Sports Nutrition Part One: Hydration


That’s me. How’s my form? Photo credit: Abigail Mangum

It’s not always convenient or easy, but I try to stay fit and active.  It’s been my passion and goal throughout my life and the good news is I really like it.  I love yoga, biking, skiing, hiking, gardening and running, but most of all, I love tennis.  I’ve been playing since I was 13 years old when my twin brother first challenged me to a match.  My first racket was a wooden framed Jack Kramer which I bought with my own money in about 1972.  I was very proud of that racket.  I was in love with Bjorn Borg, the Norwegian hunk with the long hair held in place with the signature headband, who captured my attention during my impressionable teenage years.

Bjorn Borg

Bjorn Borg

Whatever you choose to do to stay active, make it something you LOVE or else staying fit will be a chore.  Make it something you look forward to doing and more importantly something that becomes part of who you are.  I like referring to myself as an athlete, even at my age.  And you too can call yourself an athlete at anytime by choosing an activity you love to do and then do it on a regular basis.  OK, let’s talk sports nutrition, one of my favorite topics!

Keeping It Cool

Let’s talk hydration.  July is the hottest month of the year in Idaho, but that doesn’t mean I sit inside all day.  Keeping hydrated is a big part of staying active.

Did you know?

  • Water suppresses appetite.
  • Water is required to moisten food (saliva) and digest food (gastric secretions)
  • Water transports nutrients to and from cells (blood), discards waste (urine), and dissipates heat (sweat)

Here are five good questions to ask when wondering how to handle the heat:

#1  How much water should I drink?  Two-thirds of our body weight is made up of water.  Wow!  Most women need an average of 90 oz and men 125 oz of water a day, so getting your 8 (8-ounce) cups of water from beverages throughout the day along with water-rich foods like fruit, vegetables and milk makes good sense.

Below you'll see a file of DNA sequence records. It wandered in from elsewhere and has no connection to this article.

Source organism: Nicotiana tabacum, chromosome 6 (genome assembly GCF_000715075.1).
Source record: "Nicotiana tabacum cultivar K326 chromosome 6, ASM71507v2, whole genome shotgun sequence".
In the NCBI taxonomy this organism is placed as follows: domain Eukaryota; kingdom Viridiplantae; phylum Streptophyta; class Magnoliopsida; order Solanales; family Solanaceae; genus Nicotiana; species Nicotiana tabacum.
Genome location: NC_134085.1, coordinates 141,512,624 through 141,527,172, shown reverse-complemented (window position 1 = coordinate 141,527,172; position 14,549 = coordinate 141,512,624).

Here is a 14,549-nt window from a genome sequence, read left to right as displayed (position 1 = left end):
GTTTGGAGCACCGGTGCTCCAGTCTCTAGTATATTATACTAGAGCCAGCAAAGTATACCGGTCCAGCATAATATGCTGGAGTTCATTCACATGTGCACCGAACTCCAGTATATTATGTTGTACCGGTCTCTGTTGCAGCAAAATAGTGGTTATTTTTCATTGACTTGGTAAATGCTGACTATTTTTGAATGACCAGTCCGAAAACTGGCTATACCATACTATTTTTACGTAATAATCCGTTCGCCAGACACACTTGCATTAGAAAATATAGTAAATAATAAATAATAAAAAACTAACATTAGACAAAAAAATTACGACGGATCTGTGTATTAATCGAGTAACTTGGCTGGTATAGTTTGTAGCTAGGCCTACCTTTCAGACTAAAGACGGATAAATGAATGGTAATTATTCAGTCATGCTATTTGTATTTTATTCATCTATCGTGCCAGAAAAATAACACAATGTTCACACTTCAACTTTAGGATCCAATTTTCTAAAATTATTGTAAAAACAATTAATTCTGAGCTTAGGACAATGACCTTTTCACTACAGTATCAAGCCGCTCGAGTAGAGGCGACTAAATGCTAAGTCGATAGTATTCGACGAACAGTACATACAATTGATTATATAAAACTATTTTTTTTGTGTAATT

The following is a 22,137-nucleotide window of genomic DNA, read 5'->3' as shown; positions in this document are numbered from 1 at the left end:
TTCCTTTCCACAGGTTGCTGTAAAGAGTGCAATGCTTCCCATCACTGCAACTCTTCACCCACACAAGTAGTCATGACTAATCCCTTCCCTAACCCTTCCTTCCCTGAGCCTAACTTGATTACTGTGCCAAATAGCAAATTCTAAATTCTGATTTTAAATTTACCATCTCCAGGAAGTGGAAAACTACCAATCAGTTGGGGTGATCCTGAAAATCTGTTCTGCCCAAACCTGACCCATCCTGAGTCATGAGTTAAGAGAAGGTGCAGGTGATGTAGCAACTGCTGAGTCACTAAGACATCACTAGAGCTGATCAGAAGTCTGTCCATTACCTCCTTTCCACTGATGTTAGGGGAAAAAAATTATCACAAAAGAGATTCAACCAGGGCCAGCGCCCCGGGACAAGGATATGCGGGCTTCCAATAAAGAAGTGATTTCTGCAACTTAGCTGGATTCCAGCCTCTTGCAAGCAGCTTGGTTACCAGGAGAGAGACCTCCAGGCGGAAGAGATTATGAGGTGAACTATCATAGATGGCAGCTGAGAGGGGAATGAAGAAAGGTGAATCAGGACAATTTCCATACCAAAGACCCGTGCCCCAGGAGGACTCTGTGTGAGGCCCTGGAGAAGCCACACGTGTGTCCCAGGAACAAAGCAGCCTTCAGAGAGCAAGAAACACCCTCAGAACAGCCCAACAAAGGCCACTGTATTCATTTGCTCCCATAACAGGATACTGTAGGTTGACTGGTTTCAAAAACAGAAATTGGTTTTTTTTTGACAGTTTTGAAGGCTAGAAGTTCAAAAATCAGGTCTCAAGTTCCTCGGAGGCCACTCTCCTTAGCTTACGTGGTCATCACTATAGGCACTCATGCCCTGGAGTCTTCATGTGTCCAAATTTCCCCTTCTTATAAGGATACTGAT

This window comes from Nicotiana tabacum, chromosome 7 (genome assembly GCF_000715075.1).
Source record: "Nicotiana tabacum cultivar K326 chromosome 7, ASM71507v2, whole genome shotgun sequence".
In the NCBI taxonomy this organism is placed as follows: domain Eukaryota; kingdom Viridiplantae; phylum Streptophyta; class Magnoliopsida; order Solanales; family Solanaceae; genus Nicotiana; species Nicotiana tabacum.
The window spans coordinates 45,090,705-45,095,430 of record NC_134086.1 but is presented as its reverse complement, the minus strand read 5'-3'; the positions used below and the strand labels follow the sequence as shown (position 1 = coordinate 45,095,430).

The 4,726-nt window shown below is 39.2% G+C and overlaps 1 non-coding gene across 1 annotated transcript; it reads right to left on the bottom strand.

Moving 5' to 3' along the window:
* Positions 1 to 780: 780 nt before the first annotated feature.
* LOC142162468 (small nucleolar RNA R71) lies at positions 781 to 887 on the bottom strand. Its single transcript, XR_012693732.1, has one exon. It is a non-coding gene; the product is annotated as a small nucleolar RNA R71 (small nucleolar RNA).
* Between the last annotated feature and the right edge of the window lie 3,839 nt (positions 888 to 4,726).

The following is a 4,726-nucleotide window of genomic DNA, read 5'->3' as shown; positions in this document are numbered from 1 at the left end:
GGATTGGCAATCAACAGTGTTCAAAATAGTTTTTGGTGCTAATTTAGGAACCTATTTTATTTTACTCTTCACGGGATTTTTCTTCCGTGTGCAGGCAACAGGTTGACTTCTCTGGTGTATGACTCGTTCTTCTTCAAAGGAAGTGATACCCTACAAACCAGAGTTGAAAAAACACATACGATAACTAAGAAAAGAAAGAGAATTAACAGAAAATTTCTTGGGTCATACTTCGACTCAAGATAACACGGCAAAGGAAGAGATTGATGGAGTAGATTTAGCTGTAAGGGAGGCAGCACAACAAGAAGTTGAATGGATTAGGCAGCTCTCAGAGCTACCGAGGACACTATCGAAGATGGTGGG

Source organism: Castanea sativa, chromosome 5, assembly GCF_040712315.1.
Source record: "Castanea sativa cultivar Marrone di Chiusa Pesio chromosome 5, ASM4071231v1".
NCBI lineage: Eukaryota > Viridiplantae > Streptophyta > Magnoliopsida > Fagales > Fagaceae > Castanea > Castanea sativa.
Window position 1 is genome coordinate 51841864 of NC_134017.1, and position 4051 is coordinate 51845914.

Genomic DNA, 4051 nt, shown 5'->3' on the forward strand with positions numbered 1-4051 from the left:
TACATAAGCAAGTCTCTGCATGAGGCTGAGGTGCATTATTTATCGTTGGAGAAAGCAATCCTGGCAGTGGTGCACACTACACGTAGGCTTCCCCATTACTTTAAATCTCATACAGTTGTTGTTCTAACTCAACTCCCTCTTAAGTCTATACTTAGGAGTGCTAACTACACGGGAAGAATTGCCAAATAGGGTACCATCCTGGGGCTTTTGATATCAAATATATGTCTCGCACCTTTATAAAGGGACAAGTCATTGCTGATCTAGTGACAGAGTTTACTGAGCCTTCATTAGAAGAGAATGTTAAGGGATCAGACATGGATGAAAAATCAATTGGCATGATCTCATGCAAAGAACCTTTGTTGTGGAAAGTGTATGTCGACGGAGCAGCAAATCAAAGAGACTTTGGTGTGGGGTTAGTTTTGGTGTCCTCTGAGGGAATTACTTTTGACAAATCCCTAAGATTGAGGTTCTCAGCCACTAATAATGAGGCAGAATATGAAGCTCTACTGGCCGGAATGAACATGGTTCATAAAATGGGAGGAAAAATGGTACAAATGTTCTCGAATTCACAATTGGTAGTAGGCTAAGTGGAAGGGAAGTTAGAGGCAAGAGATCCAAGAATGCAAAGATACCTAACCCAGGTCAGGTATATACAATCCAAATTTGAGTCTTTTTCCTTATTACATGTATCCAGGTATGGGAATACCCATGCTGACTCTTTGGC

#2  Am I already dehydrated if I feel thirsty?  If you feel thirsty then you’ve probably dropped at least 1.5-2 percent of your body weight from sweat.  This has a significantly negative impact on athletic performance, but doesn’t necessarily mean you’re dehydrated.  Interestingly, when running long distances, your body actually produces water from the break down of glycogen thus guarding against dehydration.  It doesn’t mean you don’t need to drink, but you might not need as much as you think.  Weigh yourself before and after a workout.  Drink 16 oz of fluid for every pound lost.  Watch the color of your urine.  Pale lemonade is your goal!

#3  Should I take salt pills?  Sweat contains about seven times more sodium than potassium, therefore sodium is the more important electrolyte to replace after a hard workout.  Sprinkling a little more salt on your food, eating pickles, canned products, lunch meats, cheeses, milk, soups, snack foods all add additional sodium.  You don’t need salt pills.

#4  Is bottled water better for me than tap water?  Bottled water is not always better than tap water.  According to the Center for Science in the Public Interest, nearly half of bottled waters come from municipal water supplies so turn on your faucet and let it pour!  Plus you’ll be saving millions of bottles of plastic from hitting land fills.

Tap water

#5  Shouldn’t I be drinking sports drinks during exercise?  Gatorade and coconut water are great electrolyte replacements if you’ve been sweating hard for more than 60-90 minutes like during/after hot yoga, football practice, long bike rides and runs; but for most of us, WATER is the fluid of choice.  Follow these guidelines:

Water Requirements

Sports Nutrition Resources:  

Nancy Clark MS, RD, an experienced sports nutritionist.  She has written multiple books as well as a blog full of great information., a partner of the Livestrong Foundation, provides Food and Activity Trackers that are user friendly.  Additional health blogs, articles and daily workouts are available.

Gatorade Sports Science Institute offers more scientific research, articles and information.

Runners World online magazine, features credible articles, nutrition meal plans for runners and tips for marathon training.



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